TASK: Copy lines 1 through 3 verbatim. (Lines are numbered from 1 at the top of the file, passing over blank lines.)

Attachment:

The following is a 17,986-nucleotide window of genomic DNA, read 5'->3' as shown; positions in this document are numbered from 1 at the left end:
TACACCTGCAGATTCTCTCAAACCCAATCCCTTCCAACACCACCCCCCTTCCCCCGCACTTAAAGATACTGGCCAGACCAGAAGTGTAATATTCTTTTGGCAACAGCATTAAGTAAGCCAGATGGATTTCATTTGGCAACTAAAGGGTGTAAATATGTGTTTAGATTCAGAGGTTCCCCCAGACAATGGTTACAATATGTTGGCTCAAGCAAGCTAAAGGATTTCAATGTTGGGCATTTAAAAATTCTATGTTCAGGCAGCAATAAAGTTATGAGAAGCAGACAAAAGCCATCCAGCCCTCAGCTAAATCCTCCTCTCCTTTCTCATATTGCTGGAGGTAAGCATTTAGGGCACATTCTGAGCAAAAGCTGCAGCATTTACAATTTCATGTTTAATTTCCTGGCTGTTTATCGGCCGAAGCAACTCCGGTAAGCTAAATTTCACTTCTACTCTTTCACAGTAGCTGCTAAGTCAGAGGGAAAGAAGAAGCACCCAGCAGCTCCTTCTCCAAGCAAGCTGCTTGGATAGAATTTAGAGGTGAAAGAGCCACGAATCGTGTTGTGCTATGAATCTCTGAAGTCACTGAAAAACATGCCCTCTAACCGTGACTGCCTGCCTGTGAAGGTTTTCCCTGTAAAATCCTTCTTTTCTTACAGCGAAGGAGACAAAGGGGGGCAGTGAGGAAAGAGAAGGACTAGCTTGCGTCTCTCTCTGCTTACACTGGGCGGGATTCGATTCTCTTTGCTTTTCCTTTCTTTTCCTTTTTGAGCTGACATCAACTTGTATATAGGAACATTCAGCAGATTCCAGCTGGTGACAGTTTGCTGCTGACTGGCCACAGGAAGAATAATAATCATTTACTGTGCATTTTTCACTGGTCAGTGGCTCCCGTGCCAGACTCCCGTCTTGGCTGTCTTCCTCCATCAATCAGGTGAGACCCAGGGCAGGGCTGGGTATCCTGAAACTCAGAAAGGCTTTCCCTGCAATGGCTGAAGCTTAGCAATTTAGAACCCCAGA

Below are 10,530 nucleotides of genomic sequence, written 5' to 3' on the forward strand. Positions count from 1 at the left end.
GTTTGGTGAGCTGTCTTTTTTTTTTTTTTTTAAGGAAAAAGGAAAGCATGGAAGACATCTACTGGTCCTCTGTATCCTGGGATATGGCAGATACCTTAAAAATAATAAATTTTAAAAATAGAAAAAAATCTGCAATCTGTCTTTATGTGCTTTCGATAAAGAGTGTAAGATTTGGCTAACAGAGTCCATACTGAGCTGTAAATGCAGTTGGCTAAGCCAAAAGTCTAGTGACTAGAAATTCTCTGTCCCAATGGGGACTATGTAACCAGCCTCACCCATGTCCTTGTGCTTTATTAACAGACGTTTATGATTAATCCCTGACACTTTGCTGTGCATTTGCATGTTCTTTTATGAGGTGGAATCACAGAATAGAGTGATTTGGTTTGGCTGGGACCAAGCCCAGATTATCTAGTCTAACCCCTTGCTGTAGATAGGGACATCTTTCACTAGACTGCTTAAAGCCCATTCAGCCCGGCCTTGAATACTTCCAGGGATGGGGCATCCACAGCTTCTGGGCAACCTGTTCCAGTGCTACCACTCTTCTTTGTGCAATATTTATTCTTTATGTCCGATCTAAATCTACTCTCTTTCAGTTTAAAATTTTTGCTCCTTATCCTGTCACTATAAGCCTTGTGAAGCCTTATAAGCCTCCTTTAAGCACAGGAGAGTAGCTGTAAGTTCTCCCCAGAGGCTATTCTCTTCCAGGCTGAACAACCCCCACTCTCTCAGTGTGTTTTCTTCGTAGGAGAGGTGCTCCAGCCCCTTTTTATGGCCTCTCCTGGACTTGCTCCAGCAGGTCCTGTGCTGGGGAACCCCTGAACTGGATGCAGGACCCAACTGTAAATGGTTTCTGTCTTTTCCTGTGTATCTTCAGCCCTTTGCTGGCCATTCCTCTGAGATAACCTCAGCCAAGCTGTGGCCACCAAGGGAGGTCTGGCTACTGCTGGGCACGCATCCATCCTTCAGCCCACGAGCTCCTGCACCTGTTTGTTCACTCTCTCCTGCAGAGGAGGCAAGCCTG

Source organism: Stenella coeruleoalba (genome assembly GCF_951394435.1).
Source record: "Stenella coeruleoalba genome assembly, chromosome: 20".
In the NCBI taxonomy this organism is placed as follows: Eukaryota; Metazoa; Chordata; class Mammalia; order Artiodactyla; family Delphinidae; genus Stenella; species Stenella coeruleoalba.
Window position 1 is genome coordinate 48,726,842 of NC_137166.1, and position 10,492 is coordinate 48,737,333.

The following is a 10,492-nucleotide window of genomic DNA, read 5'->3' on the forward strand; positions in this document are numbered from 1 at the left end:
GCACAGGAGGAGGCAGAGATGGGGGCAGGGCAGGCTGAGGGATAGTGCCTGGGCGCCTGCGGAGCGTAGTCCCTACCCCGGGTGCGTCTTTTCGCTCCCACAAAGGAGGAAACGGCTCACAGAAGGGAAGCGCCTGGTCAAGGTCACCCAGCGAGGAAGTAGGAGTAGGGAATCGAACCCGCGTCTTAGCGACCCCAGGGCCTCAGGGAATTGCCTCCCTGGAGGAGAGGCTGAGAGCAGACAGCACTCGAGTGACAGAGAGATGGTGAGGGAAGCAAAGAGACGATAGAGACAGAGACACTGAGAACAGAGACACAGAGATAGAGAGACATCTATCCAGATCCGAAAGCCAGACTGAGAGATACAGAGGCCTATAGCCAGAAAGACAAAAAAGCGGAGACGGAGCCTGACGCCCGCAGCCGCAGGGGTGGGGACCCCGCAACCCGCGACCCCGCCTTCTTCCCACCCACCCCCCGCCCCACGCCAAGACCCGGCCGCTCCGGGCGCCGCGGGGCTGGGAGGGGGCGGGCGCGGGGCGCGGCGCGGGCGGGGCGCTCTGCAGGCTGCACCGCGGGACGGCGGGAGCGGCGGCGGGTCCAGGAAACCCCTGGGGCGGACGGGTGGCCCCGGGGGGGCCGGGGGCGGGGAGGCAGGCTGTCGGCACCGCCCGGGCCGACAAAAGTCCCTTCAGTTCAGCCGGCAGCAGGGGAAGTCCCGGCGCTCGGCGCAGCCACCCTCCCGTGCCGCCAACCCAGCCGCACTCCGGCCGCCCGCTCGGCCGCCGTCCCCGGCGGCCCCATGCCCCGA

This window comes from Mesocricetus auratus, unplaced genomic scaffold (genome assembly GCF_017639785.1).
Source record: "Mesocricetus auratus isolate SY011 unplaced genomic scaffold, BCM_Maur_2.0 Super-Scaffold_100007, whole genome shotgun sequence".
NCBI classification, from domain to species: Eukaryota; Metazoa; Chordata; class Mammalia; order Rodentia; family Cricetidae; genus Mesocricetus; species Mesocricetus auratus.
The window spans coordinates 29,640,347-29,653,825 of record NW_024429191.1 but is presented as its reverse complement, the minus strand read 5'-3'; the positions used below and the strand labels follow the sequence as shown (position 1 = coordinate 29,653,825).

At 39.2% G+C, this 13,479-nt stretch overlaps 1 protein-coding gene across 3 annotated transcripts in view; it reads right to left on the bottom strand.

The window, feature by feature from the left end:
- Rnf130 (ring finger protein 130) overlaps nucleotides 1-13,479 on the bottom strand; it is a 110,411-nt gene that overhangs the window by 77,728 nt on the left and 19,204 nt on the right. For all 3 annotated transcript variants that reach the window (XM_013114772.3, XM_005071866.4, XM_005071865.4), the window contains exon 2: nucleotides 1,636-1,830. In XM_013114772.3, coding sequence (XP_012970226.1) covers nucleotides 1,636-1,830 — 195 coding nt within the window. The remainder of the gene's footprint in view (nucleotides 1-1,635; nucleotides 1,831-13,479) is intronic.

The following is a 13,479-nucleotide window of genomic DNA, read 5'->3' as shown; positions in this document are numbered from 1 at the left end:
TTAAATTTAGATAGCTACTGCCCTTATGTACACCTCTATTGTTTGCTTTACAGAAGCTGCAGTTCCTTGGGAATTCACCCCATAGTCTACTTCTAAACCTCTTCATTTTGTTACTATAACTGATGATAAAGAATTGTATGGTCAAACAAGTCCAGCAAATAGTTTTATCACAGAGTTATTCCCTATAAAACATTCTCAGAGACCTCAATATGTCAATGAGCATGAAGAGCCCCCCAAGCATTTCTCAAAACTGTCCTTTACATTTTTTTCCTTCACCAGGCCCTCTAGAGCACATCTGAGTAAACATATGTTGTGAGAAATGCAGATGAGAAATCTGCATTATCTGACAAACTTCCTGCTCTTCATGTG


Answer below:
The following is a 17,986-nucleotide window of genomic DNA, read 5'->3' as shown; positions in this document are numbered from 1 at the left end:
TACACCTGCAGATTCTCTCAAACCCAATCCCTTCCAACACCACCCCCCTTCCCCCGCACTTAAAGATACTGGCCAGACCAGAAGTGTAATATTCTTTTGGCAACAGCATTAAGTAAGCCAGATGGATTTCATTTGGCAACTAAAGGGTGTAAATATGTGTTTAGATTCAGAGGTTCCCCCAGACAATGGTTACAATATGTTGGCTCAAGCAAGCTAAAGGATTTCAATGTTGGGCATTTAAAAATTCTATGTTCAGGCAGCAATAAAGTTATGAGAAGCAGACAAAAGCCATCCAGCCCTCAGCTAAATCCTCCTCTCCTTTCTCATATTGCTGGAGGTAAGCATTTAGGGCACATTCTGAGCAAAAGCTGCAGCATTTACAATTTCATGTTTAATTTCCTGGCTGTTTATCGGCCGAAGCAACTCCGGTAAGCTAAATTTCACTTCTACTCTTTCACAGTAGCTGCTAAGTCAGAGGGAAAGAAGAAGCACCCAGCAGCTCCTTCTCCAAGCAAGCTGCTTGGATAGAATTTAGAGGTGAAAGAGCCACGAATCGTGTTGTGCTATGAATCTCTGAAGTCACTGAAAAACATGCCCTCTAACCGTGACTGCCTGCCTGTGAAGGTTTTCCCTGTAAAATCCTTCTTTTCTTACAGCGAAGGAGACAAAGGGGGGCAGTGAGGAAAGAGAAGGACTAGCTTGCGTCTCTCTCTGCTTACACTGGGCGGGATTCGATTCTCTTTGCTTTTCCTTTCTTTTCCTTTTTGAGCTGACATCAACTTGTATATAGGAACATTCAGCAGATTCCAGCTGGTGACAGTTTGCTGCTGACTGGCCACAGGAAGAATAATAATCATTTACTGTGCATTTTTCACTGGTCAGTGGCTCCCGTGCCAGACTCCCGTCTTGGCTGTCTTCCTCCATCAATCAGGTGAGACCCAGGGCAGGGCTGGGTATCCTGAAACTCAGAAAGGCTTTCCCTGCAATGGCTGAAGCTTAGCAATTTAGAACCCCAGA

Below are 10,530 nucleotides of genomic sequence, written 5' to 3' on the forward strand. Positions count from 1 at the left end.